Over the last several decades, many evangelicals have migrated away from worship gatherings centered on highly produced musical experiences in search of something more substantive. As the fog machines were coughing out the last bit of ambient smoke, they were left wondering if there were “thicker” forms and habits of worship that might tap into something deeper about the Christian faith.
They went in search another way – more ancient, more comfortable with mystery and awe, more patient and open to silence, more distinctly grounded from beginning to end in God the Father, the Son and the Holy Spirit who gave himself for the life of the world.
For many on this journey, the liturgical renewal movement, which owes much of its legacy to the work of Robert Webber,* became the avenue through which they experienced a new birth (present writers included).
We Are Liturgical
This liturgical renewal is not simply about a preference for certain structures in corporate worship gatherings provided by “higher” liturgies, as if we’re just trading one form for another. It’s about the (re)discovery that we are liturgical. It’s a revolution about what it means to be human and the exploration of what the implications are for how we order our whole lives.
As humans our bodies are carried along by stories that tell us what is most true of the world, so the renewal is about intentionally anchoring the pattern of our worship, and by extension the habits of our every day lives, in the faith handed down to us, which is the story of God’s reconciliation of all things in Christ by the Spirit.
But what about the music? Does the discovery of thicker liturgical patterns mean music is no longer a central avenue of worship?
There was, after all, something meaningful about the artistry, the sound, and the voices that reverberated deeply in us – something that continues to reverberate in others who are drawn to those experiences – something about what it means to be human revealed in the way we all, Christian or not, are gathered into a larger reality than ourselves through music. Do thicker liturgical patterns mean music is no longer a central avenue of worship? Click To Tweet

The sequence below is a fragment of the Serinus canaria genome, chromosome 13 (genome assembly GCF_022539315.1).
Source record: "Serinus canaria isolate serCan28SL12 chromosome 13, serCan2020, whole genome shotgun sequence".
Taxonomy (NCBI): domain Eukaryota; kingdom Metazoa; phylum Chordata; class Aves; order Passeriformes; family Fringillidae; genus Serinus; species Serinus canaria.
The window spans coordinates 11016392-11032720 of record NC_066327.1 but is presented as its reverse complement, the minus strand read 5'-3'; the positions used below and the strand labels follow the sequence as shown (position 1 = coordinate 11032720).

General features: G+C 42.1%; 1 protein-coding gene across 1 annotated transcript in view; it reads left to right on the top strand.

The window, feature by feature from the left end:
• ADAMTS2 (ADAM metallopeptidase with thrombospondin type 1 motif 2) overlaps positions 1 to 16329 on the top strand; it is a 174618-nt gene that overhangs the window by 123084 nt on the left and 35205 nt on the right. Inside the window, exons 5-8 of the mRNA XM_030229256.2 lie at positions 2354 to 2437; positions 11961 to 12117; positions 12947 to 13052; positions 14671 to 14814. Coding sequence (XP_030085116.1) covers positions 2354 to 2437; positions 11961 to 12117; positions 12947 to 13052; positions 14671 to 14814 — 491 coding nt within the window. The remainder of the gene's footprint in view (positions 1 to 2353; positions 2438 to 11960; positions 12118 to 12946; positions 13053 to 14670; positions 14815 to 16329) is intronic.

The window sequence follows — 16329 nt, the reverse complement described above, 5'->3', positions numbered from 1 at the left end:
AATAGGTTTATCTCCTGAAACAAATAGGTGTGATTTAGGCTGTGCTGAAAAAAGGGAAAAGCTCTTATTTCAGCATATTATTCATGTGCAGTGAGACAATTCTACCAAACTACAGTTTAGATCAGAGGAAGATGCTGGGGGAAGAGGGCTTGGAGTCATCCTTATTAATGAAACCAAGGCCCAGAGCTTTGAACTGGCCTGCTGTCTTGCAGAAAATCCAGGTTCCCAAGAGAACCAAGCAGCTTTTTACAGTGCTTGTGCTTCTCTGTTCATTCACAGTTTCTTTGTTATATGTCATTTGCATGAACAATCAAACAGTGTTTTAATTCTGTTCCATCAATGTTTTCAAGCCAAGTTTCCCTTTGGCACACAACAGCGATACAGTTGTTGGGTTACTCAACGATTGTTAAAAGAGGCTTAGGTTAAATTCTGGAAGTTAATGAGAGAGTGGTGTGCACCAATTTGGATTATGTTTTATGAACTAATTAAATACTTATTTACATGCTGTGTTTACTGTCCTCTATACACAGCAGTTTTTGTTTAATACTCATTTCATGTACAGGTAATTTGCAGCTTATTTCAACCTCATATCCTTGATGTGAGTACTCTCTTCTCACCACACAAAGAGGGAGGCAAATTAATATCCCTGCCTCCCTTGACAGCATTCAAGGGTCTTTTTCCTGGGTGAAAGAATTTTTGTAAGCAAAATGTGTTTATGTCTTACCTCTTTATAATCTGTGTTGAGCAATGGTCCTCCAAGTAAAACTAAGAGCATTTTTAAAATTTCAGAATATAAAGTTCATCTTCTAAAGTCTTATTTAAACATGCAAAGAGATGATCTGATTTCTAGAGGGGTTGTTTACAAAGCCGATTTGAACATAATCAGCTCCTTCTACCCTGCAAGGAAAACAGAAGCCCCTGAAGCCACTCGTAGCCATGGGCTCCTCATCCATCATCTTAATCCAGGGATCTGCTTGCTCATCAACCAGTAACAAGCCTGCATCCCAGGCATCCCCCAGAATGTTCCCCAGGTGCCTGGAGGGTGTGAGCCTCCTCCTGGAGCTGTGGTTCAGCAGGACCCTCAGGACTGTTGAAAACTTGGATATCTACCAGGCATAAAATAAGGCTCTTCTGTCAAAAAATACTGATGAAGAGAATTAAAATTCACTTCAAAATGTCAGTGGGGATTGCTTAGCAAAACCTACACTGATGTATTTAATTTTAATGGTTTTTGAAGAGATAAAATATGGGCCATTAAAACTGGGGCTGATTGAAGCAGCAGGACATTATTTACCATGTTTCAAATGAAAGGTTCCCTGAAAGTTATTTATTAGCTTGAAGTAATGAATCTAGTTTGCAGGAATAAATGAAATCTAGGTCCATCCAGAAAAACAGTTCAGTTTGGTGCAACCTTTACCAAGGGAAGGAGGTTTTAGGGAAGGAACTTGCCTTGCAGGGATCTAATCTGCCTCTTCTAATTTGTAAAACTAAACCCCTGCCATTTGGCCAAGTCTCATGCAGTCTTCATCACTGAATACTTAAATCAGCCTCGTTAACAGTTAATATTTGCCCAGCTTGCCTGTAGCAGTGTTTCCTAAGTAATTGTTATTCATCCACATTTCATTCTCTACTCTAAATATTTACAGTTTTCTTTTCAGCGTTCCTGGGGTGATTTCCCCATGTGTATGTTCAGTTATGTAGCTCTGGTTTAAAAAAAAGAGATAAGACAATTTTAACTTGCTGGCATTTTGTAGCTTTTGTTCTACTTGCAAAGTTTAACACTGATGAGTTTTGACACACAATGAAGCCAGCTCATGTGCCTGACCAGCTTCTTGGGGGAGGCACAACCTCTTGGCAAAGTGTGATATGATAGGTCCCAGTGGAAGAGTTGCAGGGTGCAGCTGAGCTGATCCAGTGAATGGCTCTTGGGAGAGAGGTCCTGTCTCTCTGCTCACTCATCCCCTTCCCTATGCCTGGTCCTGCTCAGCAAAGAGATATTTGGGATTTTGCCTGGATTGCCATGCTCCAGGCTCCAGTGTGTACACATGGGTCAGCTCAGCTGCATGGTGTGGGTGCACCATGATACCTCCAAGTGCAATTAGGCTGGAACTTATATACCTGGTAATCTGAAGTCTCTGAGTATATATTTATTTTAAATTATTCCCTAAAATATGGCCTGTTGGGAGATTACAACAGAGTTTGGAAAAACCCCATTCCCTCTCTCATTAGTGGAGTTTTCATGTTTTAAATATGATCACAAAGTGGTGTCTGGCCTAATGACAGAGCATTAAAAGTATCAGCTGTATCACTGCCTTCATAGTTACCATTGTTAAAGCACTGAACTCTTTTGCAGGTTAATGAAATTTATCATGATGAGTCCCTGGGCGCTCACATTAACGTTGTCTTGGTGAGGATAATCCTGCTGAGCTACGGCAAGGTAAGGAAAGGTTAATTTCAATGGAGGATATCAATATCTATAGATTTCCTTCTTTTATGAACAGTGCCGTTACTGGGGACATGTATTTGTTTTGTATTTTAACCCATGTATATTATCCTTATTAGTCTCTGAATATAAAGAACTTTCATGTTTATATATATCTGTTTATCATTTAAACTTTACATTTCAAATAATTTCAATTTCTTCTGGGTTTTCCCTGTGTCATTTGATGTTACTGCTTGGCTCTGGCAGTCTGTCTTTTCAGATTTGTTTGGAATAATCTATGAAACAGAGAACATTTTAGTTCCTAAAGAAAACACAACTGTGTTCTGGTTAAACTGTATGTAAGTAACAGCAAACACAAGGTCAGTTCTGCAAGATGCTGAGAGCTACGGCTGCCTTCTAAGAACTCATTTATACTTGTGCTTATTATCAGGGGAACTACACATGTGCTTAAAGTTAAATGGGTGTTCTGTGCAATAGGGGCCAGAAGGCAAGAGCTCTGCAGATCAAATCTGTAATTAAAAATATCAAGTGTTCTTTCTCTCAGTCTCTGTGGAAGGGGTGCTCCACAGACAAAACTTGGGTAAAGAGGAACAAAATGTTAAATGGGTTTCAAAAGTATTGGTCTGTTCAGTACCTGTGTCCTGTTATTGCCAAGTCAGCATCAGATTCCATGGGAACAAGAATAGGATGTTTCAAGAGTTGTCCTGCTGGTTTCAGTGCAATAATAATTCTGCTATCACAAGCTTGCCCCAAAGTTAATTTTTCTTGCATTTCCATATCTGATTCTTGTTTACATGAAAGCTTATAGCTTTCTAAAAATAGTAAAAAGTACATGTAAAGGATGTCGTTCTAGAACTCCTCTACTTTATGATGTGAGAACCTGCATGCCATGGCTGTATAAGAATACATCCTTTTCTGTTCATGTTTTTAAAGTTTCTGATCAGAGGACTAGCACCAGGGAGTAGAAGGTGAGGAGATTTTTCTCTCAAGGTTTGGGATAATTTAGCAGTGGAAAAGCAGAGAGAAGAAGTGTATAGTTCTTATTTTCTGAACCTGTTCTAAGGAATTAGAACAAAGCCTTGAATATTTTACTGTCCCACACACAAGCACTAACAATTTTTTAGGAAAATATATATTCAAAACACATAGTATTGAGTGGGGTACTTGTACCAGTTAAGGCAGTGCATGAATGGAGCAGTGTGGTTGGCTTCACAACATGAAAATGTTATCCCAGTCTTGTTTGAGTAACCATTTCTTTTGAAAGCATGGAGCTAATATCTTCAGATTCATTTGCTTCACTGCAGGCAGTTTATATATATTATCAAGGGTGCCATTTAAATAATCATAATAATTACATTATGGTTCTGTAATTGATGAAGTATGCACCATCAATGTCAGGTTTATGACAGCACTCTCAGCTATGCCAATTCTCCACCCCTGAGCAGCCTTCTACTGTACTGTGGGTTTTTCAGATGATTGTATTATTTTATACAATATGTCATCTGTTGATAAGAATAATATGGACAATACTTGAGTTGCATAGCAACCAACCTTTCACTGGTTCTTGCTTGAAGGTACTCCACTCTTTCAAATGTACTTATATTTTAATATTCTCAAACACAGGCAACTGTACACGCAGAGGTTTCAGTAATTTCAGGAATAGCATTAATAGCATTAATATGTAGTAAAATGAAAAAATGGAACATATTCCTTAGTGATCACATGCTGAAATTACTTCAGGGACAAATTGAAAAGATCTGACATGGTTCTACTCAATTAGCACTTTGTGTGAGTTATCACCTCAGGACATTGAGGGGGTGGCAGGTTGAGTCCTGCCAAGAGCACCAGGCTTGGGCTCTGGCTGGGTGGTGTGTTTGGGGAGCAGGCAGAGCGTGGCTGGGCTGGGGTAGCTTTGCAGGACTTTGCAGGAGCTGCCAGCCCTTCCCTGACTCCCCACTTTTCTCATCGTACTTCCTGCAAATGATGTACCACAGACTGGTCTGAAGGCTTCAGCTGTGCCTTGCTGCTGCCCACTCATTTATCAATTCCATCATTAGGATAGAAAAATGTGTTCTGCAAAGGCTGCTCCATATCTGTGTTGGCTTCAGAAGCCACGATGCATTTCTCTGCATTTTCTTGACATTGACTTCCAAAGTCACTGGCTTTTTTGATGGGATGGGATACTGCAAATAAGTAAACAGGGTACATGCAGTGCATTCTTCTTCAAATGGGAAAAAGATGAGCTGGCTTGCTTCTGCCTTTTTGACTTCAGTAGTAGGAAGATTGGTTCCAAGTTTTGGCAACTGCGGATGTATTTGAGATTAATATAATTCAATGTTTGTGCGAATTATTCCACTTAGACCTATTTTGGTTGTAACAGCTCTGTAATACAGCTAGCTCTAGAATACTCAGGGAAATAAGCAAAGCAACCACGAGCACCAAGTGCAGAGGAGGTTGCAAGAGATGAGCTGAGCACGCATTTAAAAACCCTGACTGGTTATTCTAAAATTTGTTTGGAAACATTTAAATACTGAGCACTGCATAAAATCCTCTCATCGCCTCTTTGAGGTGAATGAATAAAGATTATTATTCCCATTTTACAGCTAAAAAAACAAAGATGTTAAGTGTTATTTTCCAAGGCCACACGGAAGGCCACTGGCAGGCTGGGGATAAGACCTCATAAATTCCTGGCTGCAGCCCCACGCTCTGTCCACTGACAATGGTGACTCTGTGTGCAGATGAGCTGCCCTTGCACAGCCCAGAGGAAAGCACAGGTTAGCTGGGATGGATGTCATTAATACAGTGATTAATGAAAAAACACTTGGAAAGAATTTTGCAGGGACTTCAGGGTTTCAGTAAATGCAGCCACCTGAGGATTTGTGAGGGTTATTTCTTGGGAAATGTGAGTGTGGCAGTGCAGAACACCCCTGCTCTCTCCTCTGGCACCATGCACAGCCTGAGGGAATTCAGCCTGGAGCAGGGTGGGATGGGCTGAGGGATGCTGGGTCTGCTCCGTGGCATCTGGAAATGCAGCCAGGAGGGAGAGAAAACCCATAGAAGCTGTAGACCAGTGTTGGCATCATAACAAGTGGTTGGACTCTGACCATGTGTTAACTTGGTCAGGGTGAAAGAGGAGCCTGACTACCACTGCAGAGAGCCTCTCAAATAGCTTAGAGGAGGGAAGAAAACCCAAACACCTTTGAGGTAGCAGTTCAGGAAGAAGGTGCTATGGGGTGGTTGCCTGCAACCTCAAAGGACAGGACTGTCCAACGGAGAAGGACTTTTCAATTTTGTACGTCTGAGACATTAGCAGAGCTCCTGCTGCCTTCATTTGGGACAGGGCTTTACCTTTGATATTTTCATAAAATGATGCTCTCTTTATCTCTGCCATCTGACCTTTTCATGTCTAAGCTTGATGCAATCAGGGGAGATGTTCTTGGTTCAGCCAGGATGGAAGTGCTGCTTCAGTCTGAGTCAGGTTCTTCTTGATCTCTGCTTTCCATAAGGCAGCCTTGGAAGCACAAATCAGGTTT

Is There Music for Liturgical Folk?
Recovering music within the liturgical renewal is crucial because the act of engagement through music affirms a corporeal reality at the heart of the movement. Worship involves our whole selves, especially that part of us that is not completely rational.
Worship through music, in other words, affirms the reality that being human (is) thoroughly embodied, and that worship itself is embodied. We’re not simply trading in information about God that we can cognitively grasp. When we sing, the reality of God in Christ gets lodged in our hearts in unique ways, in ways that rationally processing sermons, text and other forms of speech do not.
Worship through music also allows us to lean into the reality that liturgy is not a means by which we domesticate God, engaging with him only in ways that we can understand and control. Music is another vehicle for surrendering our bodies to God’s kingdom in Christ. And because this liturgical form gets “stuck” in our bodies, we carry it with us into the world that we may continue to surrender and witness to the Gospel Story we rehearse during corporate gatherings. Music is another vehicle for surrendering our bodies to God’s kingdom in Christ. Click To Tweet
What is Liturgical Folk?
If there is music for liturgical folk, what would that sound like and what would the form be?
We need music that gives melody to today’s liturgical renewal movement. We need music that affirms how all humans are creatures of worship and taps into the marrow of particular communities. We need projects like Liturgical Folk.
- Liturgical Folk is a multi-volume music project that gives language to the sound of a movement; it names and unites the increasing number of songwriters and artists within the liturgical renewal, resourcing the church with what we discover deep in its bones and prayer books.
- Liturgical Folk is a category of music, pairing historic church language with modern, folk melodies, breaking through today’s chaos and clutter with something approachable and haunting, simple and deep.
- Liturgical Folk is rooted in the inherently joyful sounds of the American folk tradition. From soulful gospel tunes to country hymn arrangements to childlike prayer settings; this music speaks to our humanity, especially the reality of our sufferings and the hope we have in Jesus.
Liturgy is always a corporate endeavor; it is, literally, the work of the people. We would love for you not only to benefit from this project, but also to join us in this renewal process. For more details about the Liturgical Folk project in specific, check out the Liturgical Folk website.**
*See Webber’s Ancient Future series or Worship is a Verb.
**Another project giving melody to the liturgical renewal is The Practice, led by Aaron Niequist.